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Sunday, September 18, 2011

Totally Unfair

In both the Jonah and Matthew texts for today, God forgives and extends grace, offending our human sense of fairness and justice, choosing God’s own justice and mercy. We are blessed by that mercy.

Vicar Erik Doughty, Ordinary Time, Sunday 25, year A; texts: Jonah 3:10 - 4:11; Psalm 145:1-8; Matthew 20:1-16

In the name of the Father, and of the Son, and of the Holy Spirit. Amen.

An ancient Facebook status:


or how about:


In September, our lectionary texts have first called us to forgive, then reminded us we are God’s servants commanded to forgive infinitely. Today God offends our sense of justice and fairness . . . and next week, God will annoy us by inviting all manner of (literally and figuratively) unwashed folk into community with us.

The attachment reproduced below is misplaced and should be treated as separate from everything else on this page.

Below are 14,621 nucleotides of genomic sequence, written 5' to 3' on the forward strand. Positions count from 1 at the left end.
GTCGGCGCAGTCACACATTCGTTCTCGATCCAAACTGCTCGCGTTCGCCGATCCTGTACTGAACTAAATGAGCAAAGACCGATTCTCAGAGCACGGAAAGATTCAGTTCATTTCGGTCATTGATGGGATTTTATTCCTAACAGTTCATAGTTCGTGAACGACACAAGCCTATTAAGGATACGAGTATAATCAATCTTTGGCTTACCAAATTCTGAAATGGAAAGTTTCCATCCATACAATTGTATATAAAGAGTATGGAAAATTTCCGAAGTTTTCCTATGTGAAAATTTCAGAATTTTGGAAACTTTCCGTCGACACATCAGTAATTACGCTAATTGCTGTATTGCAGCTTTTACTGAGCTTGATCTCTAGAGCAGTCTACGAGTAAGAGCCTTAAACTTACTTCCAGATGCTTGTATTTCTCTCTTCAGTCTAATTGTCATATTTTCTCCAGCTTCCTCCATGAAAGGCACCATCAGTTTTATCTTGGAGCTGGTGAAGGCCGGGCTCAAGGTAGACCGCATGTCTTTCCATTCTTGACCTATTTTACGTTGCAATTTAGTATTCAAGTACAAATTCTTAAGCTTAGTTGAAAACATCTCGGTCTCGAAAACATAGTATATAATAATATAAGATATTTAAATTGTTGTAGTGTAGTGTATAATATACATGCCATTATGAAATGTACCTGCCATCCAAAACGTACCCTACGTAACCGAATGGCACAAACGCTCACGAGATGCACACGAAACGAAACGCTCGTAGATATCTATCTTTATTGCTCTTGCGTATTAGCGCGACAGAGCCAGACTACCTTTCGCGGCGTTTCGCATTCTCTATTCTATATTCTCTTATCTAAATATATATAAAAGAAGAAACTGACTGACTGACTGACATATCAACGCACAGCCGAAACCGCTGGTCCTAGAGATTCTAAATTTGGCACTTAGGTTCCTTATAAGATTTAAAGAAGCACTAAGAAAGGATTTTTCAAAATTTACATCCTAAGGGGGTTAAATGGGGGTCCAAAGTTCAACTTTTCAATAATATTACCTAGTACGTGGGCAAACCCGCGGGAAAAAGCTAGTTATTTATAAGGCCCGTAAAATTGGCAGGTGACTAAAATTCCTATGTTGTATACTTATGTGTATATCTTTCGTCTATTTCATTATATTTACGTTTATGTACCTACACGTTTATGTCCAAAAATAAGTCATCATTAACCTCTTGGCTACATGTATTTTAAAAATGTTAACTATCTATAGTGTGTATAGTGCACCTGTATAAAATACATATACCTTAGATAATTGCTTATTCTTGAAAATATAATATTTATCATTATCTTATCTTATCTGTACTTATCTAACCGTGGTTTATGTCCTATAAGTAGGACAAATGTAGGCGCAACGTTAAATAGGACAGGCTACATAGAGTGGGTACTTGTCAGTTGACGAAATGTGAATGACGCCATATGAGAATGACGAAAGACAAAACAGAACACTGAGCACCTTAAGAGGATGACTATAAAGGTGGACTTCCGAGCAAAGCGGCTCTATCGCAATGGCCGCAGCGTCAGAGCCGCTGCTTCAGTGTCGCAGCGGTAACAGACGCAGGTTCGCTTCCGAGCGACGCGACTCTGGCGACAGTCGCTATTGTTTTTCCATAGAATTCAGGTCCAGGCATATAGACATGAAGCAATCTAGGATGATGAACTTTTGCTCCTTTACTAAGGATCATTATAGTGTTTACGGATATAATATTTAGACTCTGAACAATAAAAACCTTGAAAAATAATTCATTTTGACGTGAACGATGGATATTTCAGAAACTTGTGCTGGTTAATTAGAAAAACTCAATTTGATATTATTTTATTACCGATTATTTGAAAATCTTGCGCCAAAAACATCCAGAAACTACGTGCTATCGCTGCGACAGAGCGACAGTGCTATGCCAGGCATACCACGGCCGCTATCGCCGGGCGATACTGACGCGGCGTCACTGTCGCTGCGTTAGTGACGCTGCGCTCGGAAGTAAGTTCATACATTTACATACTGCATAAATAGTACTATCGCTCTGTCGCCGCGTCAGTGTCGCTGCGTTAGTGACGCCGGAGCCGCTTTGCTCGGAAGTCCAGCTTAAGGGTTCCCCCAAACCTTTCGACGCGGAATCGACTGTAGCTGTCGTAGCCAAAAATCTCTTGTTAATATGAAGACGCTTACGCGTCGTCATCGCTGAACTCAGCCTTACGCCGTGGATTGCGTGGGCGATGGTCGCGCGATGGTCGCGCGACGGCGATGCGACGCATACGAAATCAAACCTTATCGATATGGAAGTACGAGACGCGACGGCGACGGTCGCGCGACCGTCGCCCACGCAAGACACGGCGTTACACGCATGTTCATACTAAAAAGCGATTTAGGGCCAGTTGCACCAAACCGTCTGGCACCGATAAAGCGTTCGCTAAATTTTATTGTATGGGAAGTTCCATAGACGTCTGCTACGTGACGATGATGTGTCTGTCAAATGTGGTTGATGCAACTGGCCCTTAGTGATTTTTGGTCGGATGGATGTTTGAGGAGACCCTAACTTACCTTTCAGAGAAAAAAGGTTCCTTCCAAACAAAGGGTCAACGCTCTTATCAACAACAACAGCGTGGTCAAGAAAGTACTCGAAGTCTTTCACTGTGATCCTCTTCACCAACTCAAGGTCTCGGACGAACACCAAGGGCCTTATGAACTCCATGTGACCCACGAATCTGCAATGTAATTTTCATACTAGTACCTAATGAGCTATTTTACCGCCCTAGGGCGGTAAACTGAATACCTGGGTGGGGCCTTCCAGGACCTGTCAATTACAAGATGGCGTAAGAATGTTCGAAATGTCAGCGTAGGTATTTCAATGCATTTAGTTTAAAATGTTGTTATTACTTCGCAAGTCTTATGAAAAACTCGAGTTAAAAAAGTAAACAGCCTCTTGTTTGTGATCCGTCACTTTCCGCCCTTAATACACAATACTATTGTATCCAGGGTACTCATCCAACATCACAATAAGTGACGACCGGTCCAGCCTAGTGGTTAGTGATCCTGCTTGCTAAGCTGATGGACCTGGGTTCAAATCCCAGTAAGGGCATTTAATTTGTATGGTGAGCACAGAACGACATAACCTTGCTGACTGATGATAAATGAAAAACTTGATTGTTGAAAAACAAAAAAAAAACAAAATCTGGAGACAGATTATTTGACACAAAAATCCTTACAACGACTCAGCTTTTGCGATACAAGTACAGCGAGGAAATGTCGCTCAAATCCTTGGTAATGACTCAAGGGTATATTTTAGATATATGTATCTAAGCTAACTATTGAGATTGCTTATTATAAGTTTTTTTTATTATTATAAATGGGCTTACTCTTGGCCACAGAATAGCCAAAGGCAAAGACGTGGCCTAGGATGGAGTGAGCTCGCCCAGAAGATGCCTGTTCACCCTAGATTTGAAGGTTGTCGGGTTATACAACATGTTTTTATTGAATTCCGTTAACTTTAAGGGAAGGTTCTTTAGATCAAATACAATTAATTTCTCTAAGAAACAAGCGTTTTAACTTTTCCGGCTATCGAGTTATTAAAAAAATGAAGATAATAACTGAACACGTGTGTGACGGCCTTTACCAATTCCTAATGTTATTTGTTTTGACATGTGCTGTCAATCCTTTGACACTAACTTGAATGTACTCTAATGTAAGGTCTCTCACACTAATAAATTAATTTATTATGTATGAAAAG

From Jonah’s point of view, God is a jerk! First God calls Jonah to go preach doom to Jonah’s enemies: Go to the capital city of your aggressive enemies, and tell them God’s gonna overthrow them in 40 days. This is not a fun assignment! And many of you know the story-- Jonah runs the OTHER way, away from God’s call-- and through the story, everyone but God’s prophet seems to recognize God at work. The sailors in the boat, they see God at work. The elements of nature obey God, including the Great Fish that swallows Jonah. Jonah finally does preach doom to the Ninevites, not mentioning God or repentance at all, and what happens? The Ninevites repent (including their cows!) and turn to God.

And then-- this is the part that really bugs Jonah -- God forgives Jonah’s enemies.

Jonah’s response is to pitch a fit while yelling a Psalm. He takes the last verse of today’s Psalm and rephrases it as a temper tantrum: “I knew you were going to do this. I knew you would forgive my enemies. I knew you were gracious and merciful, slow to anger, abounding in steadfast love. That’s why I didn’t want to come do this job in the first place! ARGH! I wish I were dead!”